Peel, peel, peel

The slow growing madrona tree is peeling. It’s something madrona trees do, and it is what makes them so beautiful. Their bright red, peeling bark, reminds me of my many childhood sunburns. A game my sister and I used to play when we were small. The day after getting toasted to a crisp on the beach on a hot, summer day, we’d carefully peel our shriveled skin, trying to extract the largest piece possible. The larger the piece, the happier we were.

We got burnt so often, I’m surprised we haven’t died of skin cancer many times over. But maybe we inoculated ourselves by eating our dried pieces of radiated skin. Sunburnt human skin doesn’t taste so bad. Where are the studies comparing skin cancer rates of children who eat their peeled burnt skin to those who didn’t? You know, it might be an option to lathering your bodies with sunscreen. Just saying.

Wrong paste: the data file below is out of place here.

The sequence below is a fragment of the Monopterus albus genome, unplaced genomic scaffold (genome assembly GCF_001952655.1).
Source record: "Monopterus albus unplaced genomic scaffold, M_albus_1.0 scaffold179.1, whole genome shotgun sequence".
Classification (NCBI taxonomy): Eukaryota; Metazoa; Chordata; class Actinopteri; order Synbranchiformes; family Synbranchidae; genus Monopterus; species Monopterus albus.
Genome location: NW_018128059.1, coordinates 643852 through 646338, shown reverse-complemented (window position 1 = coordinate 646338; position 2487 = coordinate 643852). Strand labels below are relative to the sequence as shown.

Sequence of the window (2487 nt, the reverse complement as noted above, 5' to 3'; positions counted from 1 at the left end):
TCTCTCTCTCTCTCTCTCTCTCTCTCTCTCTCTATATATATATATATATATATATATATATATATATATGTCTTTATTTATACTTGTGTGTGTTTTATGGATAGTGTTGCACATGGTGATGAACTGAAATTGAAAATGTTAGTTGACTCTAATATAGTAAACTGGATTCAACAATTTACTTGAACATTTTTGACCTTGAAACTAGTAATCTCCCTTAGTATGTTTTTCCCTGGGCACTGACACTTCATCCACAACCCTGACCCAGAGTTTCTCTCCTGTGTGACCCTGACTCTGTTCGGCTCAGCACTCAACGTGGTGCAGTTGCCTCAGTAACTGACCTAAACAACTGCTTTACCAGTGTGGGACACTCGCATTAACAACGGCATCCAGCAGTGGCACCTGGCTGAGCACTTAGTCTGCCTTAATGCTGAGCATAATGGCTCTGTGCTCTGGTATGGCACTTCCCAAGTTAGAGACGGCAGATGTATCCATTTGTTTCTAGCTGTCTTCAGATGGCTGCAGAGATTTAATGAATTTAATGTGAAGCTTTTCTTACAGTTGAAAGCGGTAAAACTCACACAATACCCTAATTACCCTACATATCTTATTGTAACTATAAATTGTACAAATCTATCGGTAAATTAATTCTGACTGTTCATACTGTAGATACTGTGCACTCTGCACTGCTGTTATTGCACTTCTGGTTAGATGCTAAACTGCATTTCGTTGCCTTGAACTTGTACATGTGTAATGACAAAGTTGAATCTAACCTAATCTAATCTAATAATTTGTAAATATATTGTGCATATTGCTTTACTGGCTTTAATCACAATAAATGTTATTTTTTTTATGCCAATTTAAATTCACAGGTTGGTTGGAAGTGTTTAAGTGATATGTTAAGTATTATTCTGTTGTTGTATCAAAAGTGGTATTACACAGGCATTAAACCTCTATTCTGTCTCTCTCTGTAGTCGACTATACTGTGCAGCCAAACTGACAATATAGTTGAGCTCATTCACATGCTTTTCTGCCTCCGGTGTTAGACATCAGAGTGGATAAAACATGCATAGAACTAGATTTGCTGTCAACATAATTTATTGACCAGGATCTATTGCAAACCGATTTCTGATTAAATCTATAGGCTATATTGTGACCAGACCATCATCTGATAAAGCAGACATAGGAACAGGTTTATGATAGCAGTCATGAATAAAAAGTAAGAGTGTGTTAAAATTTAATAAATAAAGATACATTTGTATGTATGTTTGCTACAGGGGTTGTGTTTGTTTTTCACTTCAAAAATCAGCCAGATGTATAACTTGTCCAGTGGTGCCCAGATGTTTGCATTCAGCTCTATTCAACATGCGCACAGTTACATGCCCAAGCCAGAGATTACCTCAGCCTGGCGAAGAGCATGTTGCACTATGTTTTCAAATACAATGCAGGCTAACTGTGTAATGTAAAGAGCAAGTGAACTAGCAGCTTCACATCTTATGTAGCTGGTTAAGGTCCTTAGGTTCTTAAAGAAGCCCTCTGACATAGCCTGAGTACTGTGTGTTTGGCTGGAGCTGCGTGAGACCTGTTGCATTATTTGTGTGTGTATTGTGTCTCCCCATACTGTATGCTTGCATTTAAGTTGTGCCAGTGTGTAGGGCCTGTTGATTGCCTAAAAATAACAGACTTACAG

Ruby, one of my favorite hens, is in her usual nest, laying her egg for the day. She’s a gregarious hen, often coming up to greet me whenever I go into the chicken yard. Nancy, black with a spot of white on her cheek, and Kumo-hime 雲姫 (Cloud Princess) are all quietly laying eggs. They aren’t interested in hearing about my skin peeling hypothesis.

This entry was posted in About My Chickens, How Things Grow and tagged , , . Bookmark the permalink.

1 Response to Peel, peel, peel

  1. Debra Graber says:

    Oh, boy, do I remember pulling our burnt skin and getting huge pieces! I don’t remember eating it though! Yes, I too wonder why we haven’t had skin cancer!

Leave a Reply

Fill in your details below or click an icon to log in: Logo

You are commenting using your account. Log Out /  Change )

Google photo

You are commenting using your Google account. Log Out /  Change )

Twitter picture

You are commenting using your Twitter account. Log Out /  Change )

Facebook photo

You are commenting using your Facebook account. Log Out /  Change )

Connecting to %s

This site uses Akismet to reduce spam. Learn how your comment data is processed.